The transition so far: I set up each of these as my browser’s default search engine for a little while. They all work fine, but I’ve been finding Scroogle finds the results I want more often.

Other alternatives I looked at: Ask, Cuil, Wolfram Alpha.


I absolutely love Gmail, so giving this up has been as hard as Google Search. It’s by far the best email program, period. And I’ve tried almost all. Luckily, I’m far less reliant on email these days — mostly it’s just for family and a few business partners.

The alternative I chose: Fastmail. It’s not as pretty as Gmail, but it’s fast and secure and has a lot of great features. Most importantly for me, it has great spam filters (as Gmail does) and keyboard shortcuts. If you pay a nominal fee ($5 for a year, or less than 10 cents per week), you also don’t get any ads.

The transition so far: It was easy to set up, and I forwarded all incoming Gmail emails to Fastmail. Eventually I’ll delete my Gmail, but for now I’ll leave it. I like Fastmail almost as much as Gmail, especially now that I’ve set up a few key folders (like Archive) and filters and learned the keyboard shortcuts. A couple things I really miss: Send & Archive (in one button or shortcut), automatic adding of email addresses to the address book (Fastmail does it but you have to confirm each time), and threaded conversations.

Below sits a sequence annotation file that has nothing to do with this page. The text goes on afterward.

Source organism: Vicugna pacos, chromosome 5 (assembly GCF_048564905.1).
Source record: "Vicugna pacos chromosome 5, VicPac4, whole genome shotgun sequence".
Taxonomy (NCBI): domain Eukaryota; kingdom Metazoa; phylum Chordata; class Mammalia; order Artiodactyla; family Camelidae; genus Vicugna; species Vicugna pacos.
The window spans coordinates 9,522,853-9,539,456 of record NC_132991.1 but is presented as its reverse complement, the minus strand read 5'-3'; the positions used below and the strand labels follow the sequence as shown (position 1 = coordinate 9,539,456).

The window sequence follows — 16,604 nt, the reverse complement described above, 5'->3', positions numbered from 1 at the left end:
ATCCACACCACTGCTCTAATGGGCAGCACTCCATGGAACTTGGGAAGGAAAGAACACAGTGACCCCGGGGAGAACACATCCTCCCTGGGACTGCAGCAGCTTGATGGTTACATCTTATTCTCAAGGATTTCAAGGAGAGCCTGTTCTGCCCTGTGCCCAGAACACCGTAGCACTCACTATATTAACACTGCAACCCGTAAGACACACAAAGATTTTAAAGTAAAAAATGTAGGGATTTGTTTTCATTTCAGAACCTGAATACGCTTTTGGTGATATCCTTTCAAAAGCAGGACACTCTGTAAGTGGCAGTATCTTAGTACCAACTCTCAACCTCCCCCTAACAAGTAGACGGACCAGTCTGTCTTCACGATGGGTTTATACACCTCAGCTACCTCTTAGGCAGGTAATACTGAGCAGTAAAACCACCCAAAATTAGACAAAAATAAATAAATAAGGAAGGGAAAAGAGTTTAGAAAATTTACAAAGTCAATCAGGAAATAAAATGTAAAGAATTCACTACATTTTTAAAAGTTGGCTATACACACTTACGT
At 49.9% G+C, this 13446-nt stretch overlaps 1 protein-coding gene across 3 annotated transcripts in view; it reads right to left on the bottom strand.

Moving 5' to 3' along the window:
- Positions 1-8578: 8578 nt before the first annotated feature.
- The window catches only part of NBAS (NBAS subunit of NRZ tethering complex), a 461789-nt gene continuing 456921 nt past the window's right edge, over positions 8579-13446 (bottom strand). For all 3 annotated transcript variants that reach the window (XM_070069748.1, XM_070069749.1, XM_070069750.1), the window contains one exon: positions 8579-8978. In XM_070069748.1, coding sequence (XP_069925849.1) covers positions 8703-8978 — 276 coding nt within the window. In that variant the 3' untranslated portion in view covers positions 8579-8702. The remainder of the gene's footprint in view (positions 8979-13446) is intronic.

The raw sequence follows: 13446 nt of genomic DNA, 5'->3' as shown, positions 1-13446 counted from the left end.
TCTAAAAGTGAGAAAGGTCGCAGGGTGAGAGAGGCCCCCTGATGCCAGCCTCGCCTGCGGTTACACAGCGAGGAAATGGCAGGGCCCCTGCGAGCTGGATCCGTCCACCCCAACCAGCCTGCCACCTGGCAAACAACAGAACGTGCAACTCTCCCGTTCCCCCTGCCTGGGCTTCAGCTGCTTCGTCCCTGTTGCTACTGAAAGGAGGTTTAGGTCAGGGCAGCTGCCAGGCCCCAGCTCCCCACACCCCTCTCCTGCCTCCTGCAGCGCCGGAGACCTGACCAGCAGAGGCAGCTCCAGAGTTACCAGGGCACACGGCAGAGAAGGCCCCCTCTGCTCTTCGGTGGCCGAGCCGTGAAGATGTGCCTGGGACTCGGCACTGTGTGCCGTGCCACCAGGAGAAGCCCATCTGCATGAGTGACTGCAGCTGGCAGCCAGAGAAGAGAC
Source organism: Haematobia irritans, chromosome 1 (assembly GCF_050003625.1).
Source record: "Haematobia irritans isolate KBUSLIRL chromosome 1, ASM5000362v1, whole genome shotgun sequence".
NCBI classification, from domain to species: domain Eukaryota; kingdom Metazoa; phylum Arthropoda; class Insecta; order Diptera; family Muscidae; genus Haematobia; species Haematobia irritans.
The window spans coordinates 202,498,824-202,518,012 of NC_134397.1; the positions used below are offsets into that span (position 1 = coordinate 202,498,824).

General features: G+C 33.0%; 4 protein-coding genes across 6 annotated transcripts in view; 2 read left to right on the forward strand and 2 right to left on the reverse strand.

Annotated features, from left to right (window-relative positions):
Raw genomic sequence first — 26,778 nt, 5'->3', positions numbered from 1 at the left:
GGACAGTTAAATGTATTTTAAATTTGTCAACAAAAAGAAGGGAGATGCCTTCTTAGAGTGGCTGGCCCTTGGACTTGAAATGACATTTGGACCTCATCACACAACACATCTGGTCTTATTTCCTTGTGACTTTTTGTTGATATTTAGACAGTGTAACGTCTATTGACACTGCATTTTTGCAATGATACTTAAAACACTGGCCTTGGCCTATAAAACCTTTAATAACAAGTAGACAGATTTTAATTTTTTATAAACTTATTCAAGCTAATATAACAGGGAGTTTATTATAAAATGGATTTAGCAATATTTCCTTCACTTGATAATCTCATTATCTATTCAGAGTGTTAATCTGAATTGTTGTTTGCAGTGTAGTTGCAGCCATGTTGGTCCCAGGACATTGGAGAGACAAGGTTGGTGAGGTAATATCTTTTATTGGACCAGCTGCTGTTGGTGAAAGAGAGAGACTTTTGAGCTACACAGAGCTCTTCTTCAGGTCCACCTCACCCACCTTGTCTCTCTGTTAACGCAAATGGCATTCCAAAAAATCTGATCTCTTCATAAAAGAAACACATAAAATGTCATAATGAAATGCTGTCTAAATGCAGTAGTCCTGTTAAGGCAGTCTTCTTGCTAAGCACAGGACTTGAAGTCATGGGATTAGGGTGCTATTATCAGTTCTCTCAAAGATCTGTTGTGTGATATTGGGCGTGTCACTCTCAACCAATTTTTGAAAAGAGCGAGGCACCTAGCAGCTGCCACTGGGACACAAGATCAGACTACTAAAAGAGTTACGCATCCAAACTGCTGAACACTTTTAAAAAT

Other alternatives that look good: Roundcube, Zenbe, and Sup (self-hosted, but similar to Gmail but for command-line geeks). I may eventually use Sup once I get a better command of the command line.

Google Chrome

In the last few months, Chrome has been hands down my favorite browser, for its simplicity, speed, and beautiful features. I love it, and can’t do without it. Firefox, Safari, Camino, Opera all seem clunky next to Chrome.

The alternative I chose: Chromium, the open-source version of Chrome. This is almost cheating, as it’s practically the same browser. But after switching to other browsers for a little while, I couldn’t stand it, so I chose Chromium. It’s open-source, which is great, and doesn’t track your info like Google does.

The transition so far: absolutely painless. I had to migrate some of the keyword bookmarks I’d set up for Chrome, but that took a few minutes. Otherwise, it’s the same browsing experience, and just as stable.

Other alternatives: Firefox, Safari, Camino, Opera, and the beautiful Plainview.

Google Docs

I store almost everything in Google Docs (and Dropbox, for text files I draft on my computer). It’s absolutely great for sharing documents. Haven’t used Microsoft Office in years.